GA4 offers a multitude of templated reports that can be connected to your data (Path analysis, Funnel analysis, User explorer and much more). These can be edited and new reports can be created from scratch. This will give marketers very granular control over the data they want to surface.

Events have changed

Events are triggered in Google Analytics when a user interacts with specified elements on a website, such as watching a video, downloading a PDF or filling out a form.

Some events are automatically collected by GA4 (such as clicking on an outbound links, file downloads, YouTube video complete and many more), while custom events can be set from Google Tag Manager.

Capturing and tracking events can be very helpful to build reports and funnels based on the metrics which matter most, and GA4 allows for up to 25 capture points to define, specific events, up from the three allowed in UA.

Bounce rate is no longer a metric

A favourite amongst marketers to help understand engagement rate, bounce rate has now been replaced with “engagement rate”, defined as a session where the person as spent at least 10 seconds or more on the site, viewed two or more pages or where a conversion event has taken place.

Data deletion feature

GA4 now enables site users to “surgically” delete pieces of data, within the UI. This could be very useful if a website has been targeted by bots during a particular period, or if the website inadvertently collected Personally Identifiable Information. In case of mistakes, the deletion only becomes permanent after seven days.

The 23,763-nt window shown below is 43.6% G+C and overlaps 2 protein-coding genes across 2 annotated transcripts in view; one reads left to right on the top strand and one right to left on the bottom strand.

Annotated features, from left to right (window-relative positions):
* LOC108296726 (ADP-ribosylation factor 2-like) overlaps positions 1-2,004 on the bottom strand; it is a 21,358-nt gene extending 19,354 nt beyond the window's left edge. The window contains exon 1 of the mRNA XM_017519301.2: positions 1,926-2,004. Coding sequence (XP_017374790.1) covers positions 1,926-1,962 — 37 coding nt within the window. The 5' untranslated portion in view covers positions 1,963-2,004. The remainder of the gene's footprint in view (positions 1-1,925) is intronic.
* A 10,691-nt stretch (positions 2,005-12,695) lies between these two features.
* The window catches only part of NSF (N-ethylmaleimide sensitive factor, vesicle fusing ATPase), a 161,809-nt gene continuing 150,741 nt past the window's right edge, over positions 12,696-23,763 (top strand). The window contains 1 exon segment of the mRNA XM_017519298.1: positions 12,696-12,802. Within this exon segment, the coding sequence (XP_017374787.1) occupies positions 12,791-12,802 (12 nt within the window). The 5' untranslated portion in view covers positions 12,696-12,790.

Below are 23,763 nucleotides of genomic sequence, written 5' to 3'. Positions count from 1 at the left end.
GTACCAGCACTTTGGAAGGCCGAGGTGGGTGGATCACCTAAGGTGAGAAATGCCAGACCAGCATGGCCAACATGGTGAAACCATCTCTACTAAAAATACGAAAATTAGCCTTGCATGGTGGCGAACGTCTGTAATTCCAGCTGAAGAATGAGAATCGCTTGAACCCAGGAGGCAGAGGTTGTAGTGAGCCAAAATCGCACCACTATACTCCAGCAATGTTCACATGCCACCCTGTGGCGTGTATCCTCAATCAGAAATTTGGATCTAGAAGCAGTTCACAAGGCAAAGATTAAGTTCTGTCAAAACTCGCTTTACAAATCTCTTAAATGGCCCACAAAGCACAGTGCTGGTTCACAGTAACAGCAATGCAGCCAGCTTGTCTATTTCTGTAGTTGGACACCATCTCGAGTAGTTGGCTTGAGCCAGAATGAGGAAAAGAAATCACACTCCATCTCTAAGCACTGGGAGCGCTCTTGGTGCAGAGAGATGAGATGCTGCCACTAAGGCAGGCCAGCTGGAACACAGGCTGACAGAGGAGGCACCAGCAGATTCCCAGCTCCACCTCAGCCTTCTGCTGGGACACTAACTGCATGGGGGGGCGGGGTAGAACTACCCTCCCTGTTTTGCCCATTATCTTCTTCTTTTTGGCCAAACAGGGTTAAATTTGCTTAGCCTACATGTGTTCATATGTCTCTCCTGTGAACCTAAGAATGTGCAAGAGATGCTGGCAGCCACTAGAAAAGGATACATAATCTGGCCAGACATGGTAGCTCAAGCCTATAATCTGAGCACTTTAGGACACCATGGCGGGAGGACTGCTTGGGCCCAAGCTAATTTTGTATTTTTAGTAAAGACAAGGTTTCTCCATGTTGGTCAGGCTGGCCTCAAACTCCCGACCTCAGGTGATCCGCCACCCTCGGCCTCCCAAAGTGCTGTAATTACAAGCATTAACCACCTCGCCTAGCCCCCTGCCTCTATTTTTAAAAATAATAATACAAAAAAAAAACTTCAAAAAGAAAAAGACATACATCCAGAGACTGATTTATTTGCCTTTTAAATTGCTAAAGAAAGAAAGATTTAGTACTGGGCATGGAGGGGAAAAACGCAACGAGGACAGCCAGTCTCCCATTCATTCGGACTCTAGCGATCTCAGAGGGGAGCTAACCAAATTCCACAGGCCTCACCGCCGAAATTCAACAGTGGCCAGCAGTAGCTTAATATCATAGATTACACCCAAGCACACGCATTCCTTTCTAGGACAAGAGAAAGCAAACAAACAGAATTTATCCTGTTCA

Deeper audience integration with Google ads

Marketers can now build and maintain audiences lists from their visitors across their website and app. This could be very useful in preventing unnecessary ad spend and preventing retargeting ads annoying customers who have already made a purchase.

Funnels and Path analysis

GA4 provides highly flexible and customisable reporting tools to help brands understand their customers and their journeys. Funnels can help understand if users follow the expected navigation path, whilst Path analysis helps explore the steps users take through the website.

With this information, top performing content can be identified, whilst inefficient, looping or abandoned customer journeys can be improved.

The User Interface

The user interface is brand new, and perhaps less intuitive in terms of build-in reports that many are accustomed to in Universal Analytics. However, GA4 will continue to integrate with Data Studio, and we recommend using this tool for more user-friendly reporting than can be achieved in GA4.

What should you do now?

  • Review the role of the website in your marketing strategy, making sure your marketing efforts are supported through data
  • Ensure that GA4 is installed and running on your website
  • Set the data retention period to 14 months instead of the default two months
  • Ensure that Google Search Console is linked to GA4 for reporting on your website’s performance in organic search
  • If you use Google Ads, link your account to GA4
  • Audit and review the UA events tracked currently on your website and convert them into GA4 events
  • Audit and review the UA goals set up on your site and convert them to GA4 KPIs now called conversions
  • Export your historical Universal Analytics data as it will disappear at some point
  • Set up a Data Studio dashboard to track performance across your website and app

Of course, Dog can help with all of the above, and we are enjoying getting more hands-on experience with GA4 as we transition our clients onto full use of the platform.

If you have any concerns or queries related to this topic, do not hesitate to contact us!